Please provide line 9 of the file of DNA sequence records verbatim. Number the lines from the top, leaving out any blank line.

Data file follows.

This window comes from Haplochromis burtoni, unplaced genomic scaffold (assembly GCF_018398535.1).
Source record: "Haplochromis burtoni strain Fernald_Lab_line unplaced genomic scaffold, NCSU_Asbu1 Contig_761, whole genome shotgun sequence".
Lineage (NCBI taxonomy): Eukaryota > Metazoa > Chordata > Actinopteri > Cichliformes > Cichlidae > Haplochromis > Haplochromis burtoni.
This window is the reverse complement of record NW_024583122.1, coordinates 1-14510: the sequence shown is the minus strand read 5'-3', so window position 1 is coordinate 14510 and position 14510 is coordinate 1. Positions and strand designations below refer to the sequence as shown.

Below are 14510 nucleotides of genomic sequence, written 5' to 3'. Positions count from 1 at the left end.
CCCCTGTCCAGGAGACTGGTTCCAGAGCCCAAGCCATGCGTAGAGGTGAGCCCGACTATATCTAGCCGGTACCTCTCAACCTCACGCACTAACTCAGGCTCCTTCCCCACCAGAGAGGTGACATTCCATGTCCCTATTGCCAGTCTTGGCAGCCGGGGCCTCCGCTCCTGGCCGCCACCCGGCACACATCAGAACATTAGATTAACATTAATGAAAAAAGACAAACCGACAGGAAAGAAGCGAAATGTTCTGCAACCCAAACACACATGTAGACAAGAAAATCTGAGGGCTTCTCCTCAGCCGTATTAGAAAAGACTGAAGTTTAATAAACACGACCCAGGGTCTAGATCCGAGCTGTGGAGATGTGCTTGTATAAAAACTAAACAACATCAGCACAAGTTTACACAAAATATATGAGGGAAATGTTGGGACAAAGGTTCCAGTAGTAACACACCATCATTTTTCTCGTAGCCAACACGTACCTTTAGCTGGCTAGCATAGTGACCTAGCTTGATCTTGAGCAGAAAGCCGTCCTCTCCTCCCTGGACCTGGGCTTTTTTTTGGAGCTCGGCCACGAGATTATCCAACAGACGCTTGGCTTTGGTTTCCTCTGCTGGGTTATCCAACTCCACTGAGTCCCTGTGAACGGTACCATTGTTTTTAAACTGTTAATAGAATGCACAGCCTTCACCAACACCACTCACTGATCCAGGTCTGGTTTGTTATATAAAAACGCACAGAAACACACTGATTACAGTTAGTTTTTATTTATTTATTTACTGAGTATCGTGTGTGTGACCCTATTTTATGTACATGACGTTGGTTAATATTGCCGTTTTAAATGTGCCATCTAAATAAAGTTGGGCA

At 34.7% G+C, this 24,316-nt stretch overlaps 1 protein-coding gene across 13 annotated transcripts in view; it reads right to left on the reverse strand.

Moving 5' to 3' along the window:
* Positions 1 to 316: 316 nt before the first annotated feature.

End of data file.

* Positions 1 to 316: 316 nt before the first annotated feature.